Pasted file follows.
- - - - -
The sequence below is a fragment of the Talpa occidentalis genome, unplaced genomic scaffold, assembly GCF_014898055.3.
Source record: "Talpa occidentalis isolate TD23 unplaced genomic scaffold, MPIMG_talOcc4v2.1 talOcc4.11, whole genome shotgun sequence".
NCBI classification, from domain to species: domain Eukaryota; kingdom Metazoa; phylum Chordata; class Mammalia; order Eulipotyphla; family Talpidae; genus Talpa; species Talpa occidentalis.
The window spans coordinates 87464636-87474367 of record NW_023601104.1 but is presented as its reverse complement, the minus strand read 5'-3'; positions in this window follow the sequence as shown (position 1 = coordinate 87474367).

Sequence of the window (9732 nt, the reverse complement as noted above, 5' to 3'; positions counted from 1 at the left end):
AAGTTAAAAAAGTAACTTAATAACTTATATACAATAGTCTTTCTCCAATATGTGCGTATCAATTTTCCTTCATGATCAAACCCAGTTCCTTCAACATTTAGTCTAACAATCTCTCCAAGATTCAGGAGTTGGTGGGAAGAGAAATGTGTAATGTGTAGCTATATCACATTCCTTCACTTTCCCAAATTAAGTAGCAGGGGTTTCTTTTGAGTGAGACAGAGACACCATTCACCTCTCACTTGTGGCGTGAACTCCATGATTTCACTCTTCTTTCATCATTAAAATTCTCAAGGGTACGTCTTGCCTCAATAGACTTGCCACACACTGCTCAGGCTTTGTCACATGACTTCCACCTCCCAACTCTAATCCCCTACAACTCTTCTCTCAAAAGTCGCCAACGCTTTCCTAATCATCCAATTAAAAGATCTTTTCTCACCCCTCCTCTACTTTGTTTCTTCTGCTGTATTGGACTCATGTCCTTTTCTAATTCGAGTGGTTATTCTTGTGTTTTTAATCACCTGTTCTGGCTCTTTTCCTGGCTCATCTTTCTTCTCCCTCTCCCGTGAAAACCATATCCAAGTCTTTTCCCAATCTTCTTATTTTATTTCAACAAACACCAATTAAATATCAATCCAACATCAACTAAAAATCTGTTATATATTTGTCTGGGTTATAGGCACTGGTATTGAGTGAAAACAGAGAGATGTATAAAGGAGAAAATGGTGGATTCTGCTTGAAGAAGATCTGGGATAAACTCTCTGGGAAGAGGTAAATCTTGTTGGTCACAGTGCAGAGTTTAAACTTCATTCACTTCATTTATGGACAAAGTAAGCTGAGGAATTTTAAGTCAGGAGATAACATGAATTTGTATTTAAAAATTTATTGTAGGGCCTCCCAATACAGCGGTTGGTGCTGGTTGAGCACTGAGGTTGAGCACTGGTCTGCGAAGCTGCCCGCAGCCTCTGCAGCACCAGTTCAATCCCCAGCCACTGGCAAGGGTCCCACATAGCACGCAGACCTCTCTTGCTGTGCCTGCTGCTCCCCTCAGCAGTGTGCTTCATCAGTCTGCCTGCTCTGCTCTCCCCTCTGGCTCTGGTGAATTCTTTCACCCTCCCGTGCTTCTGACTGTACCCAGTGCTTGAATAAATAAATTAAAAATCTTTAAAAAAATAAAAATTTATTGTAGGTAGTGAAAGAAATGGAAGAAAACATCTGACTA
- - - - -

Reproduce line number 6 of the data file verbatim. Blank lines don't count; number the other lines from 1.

AAGTTAAAAAAGTAACTTAATAACTTATATACAATAGTCTTTCTCCAATATGTGCGTATCAATTTTCCTTCATGATCAAACCCAGTTCCTTCAACATTTAGTCTAACAATCTCTCCAAGATTCAGGAGTTGGTGGGAAGAGAAATGTGTAATGTGTAGCTATATCACATTCCTTCACTTTCCCAAATTAAGTAGCAGGGGTTTCTTTTGAGTGAGACAGAGACACCATTCACCTCTCACTTGTGGCGTGAACTCCATGATTTCACTCTTCTTTCATCATTAAAATTCTCAAGGGTACGTCTTGCCTCAATAGACTTGCCACACACTGCTCAGGCTTTGTCACATGACTTCCACCTCCCAACTCTAATCCCCTACAACTCTTCTCTCAAAAGTCGCCAACGCTTTCCTAATCATCCAATTAAAAGATCTTTTCTCACCCCTCCTCTACTTTGTTTCTTCTGCTGTATTGGACTCATGTCCTTTTCTAATTCGAGTGGTTATTCTTGTGTTTTTAATCACCTGTTCTGGCTCTTTTCCTGGCTCATCTTTCTTCTCCCTCTCCCGTGAAAACCATATCCAAGTCTTTTCCCAATCTTCTTATTTTATTTCAACAAACACCAATTAAATATCAATCCAACATCAACTAAAAATCTGTTATATATTTGTCTGGGTTATAGGCACTGGTATTGAGTGAAAACAGAGAGATGTATAAAGGAGAAAATGGTGGATTCTGCTTGAAGAAGATCTGGGATAAACTCTCTGGGAAGAGGTAAATCTTGTTGGTCACAGTGCAGAGTTTAAACTTCATTCACTTCATTTATGGACAAAGTAAGCTGAGGAATTTTAAGTCAGGAGATAACATGAATTTGTATTTAAAAATTTATTGTAGGGCCTCCCAATACAGCGGTTGGTGCTGGTTGAGCACTGAGGTTGAGCACTGGTCTGCGAAGCTGCCCGCAGCCTCTGCAGCACCAGTTCAATCCCCAGCCACTGGCAAGGGTCCCACATAGCACGCAGACCTCTCTTGCTGTGCCTGCTGCTCCCCTCAGCAGTGTGCTTCATCAGTCTGCCTGCTCTGCTCTCCCCTCTGGCTCTGGTGAATTCTTTCACCCTCCCGTGCTTCTGACTGTACCCAGTGCTTGAATAAATAAATTAAAAATCTTTAAAAAAATAAAAATTTATTGTAGGTAGTGAAAGAAATGGAAGAAAACATCTGACTA